Getting Your Swing in a Spin

Job-seeking programmers who have ever had to sit a programmers’ aptitude test will probably dread this type of question, but here goes… What’s the difference between code sample (A) and code sample (B), below?

Code Sample (A):

public void actionPerformed(ActionEvent e)
{
  label.setText("...");
  label.setText(bean.getValue());
}

public void propertyChange(PropertyChangeEvent ev)
{
  label.setText((String)ev.getNewValue());
}

Code Sample (B):

public void actionPerformed(ActionEvent e)
{
  label.setText("...");
  label.setText(bean.getValue());
}

public void propertyChange(PropertyChangeEvent ev)
{
  label.setText((String)ev.getNewValue());
}

You’d be forgiven for saying that these code samples are identical. (Obviously, they are!) But the answer is that code sample (B) makes use of the open-source Spin library to take away the bulk of the threading issues that Swing programmers must face on a daily basis.

Swing uses a single update thread, called the Event Dispatch Thread (EDT). Dancing around the EDT is a seemingly eternal problem faced by Swing developers. Put simply, you’re not allowed to update the GUI in a different thread to the EDT; and non-GUI stuff generally shouldn’t take place in the EDT, as this will cause the GUI to become unresponsive.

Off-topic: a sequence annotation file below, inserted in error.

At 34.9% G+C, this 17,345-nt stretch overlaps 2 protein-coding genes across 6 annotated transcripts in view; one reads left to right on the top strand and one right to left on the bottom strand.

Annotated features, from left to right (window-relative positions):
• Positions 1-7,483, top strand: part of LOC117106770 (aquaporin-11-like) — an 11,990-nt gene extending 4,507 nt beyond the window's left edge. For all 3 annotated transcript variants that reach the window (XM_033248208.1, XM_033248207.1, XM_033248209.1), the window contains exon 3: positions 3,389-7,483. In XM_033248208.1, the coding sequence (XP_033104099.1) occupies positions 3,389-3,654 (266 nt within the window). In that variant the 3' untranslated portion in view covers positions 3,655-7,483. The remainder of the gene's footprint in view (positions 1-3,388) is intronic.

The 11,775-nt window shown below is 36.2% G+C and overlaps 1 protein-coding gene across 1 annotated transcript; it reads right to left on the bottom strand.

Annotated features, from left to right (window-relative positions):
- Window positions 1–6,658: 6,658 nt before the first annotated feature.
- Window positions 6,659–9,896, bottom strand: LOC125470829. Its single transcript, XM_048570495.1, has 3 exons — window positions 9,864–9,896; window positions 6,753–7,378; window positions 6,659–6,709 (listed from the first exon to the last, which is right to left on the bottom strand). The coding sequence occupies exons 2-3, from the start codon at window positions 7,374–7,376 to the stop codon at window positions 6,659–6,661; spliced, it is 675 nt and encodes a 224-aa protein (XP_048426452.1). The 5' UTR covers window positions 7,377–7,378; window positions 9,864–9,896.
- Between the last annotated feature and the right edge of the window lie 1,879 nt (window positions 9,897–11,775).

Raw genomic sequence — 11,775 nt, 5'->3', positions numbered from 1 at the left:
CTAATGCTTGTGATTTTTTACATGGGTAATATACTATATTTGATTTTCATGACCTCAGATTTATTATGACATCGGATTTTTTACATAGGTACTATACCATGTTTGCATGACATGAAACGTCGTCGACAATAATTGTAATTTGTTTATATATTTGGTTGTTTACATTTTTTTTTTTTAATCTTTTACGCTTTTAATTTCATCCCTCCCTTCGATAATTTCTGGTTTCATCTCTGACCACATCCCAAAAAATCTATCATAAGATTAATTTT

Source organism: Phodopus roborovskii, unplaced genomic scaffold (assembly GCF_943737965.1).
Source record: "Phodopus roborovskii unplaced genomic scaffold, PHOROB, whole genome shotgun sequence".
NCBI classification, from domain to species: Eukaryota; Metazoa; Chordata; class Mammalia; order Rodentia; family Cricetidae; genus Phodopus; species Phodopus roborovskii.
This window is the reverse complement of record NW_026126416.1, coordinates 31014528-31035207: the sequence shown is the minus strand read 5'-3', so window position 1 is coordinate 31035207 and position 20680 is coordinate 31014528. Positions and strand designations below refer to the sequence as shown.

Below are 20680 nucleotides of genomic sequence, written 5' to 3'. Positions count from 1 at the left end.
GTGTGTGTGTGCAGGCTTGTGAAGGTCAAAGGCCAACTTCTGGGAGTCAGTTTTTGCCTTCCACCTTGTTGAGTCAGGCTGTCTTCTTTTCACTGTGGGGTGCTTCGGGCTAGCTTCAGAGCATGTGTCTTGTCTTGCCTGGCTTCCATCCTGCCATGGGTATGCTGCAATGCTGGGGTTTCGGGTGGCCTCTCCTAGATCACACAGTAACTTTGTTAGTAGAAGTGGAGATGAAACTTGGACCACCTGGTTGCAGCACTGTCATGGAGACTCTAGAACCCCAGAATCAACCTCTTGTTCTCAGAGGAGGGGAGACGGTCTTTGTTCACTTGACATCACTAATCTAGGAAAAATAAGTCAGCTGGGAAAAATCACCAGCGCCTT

To abide by these rules, programmers are obliged to deal with multi-threaded coding. But as soon as individual programmers start doing their own thing with threads, a project can quickly get tangled up with deadlocks, race conditions, and other ad-hoc multi-threaded nastiness. All that just to create a nice, responsive GUI!

Unless you make use of a library such as SwingWorker – or at least have a coherent and system-wide thread management policy in place – you tend to end up with repeated calls to SwingUtilities.invokeLater(), and SwingUtilities.isEventDispatchThread() to check whether or not you’re currently in the EDT.

SwingWorker removes some of the visual clutter from your EDT-dancing code, but it still forces the programmer to think probably a bit too hard about thread management: in other words, it’s still error-prone.

Another solution is the Foxtrot project, which introduced the Synchronous Model to take some of the complexity out of EDT-dancing, but which uses an API that’s still similar to SwingWorker.

Spin, meanwhile, makes use of Java’s powerful Dynamic Proxy capability. The result is code like that shown above, which – as long as you’re coding to Interfaces – just magically works.

In addition to its transparency, Spin also offers features above and beyond Foxtrot and SwingWorker: such as, transparent exception handling and asynchronous callbacks.

Spin can be downloaded here.

About the Author

Matt Stephens is a senior architect, programmer and project leader based in Central London. He co-wrote Agile Development with ICONIX Process, Extreme Programming Refactored, and Use Case Driven Object Modeling with UML - Theory and Practice.

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